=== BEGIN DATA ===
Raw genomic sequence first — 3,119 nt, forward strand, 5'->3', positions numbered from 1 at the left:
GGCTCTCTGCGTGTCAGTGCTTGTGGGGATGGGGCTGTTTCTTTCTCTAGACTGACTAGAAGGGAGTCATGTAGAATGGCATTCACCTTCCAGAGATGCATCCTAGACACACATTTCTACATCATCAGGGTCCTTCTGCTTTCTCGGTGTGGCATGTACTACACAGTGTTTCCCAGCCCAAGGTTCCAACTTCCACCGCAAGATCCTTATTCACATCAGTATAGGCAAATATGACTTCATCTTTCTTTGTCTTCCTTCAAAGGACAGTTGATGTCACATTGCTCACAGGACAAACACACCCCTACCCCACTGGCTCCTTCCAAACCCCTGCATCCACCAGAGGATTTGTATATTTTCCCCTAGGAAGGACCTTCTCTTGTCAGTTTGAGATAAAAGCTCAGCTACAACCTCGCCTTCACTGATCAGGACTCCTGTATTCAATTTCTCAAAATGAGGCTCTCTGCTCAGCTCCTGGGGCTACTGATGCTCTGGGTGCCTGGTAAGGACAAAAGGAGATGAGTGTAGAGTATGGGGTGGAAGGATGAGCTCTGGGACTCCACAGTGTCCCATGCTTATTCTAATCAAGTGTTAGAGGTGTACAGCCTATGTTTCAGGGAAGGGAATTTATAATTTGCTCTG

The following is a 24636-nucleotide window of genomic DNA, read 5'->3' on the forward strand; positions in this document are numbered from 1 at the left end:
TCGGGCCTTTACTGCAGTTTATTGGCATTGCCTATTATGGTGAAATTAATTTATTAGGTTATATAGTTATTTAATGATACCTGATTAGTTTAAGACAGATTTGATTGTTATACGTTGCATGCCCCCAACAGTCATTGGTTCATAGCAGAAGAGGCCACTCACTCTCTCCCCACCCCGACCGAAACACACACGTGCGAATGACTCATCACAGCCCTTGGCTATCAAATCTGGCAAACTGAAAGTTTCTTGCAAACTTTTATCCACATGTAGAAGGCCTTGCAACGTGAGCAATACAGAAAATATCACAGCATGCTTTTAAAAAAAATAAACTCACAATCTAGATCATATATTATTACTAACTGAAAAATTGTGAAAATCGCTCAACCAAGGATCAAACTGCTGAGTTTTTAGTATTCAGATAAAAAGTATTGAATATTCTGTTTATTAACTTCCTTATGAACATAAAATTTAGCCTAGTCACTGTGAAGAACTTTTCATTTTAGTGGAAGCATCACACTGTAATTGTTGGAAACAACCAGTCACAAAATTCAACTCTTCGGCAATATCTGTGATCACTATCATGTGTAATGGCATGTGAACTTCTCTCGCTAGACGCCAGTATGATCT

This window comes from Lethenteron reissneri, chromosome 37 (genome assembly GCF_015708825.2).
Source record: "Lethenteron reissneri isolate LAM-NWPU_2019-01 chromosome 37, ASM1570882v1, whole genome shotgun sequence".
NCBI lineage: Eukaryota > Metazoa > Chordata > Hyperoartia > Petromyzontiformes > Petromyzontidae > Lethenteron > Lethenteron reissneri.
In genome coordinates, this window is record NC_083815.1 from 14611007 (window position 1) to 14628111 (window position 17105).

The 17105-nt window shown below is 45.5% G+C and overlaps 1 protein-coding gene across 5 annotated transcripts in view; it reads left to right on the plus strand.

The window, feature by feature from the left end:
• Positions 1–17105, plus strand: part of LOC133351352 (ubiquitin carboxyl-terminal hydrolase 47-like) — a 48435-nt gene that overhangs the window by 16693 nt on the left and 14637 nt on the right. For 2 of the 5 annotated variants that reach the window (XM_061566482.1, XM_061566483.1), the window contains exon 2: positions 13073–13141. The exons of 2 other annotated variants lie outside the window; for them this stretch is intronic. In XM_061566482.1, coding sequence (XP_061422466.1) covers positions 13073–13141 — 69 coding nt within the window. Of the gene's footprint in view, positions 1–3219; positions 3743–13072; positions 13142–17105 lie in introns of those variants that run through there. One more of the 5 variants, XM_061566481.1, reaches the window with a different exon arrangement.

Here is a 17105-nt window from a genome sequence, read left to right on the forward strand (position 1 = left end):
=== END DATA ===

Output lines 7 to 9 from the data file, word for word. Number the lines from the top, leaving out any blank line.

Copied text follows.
NCBI lineage: Eukaryota > Metazoa > Chordata > Hyperoartia > Petromyzontiformes > Petromyzontidae > Lethenteron > Lethenteron reissneri.
In genome coordinates, this window is record NC_083815.1 from 14611007 (window position 1) to 14628111 (window position 17105).

The 17105-nt window shown below is 45.5% G+C and overlaps 1 protein-coding gene across 5 annotated transcripts in view; it reads left to right on the plus strand.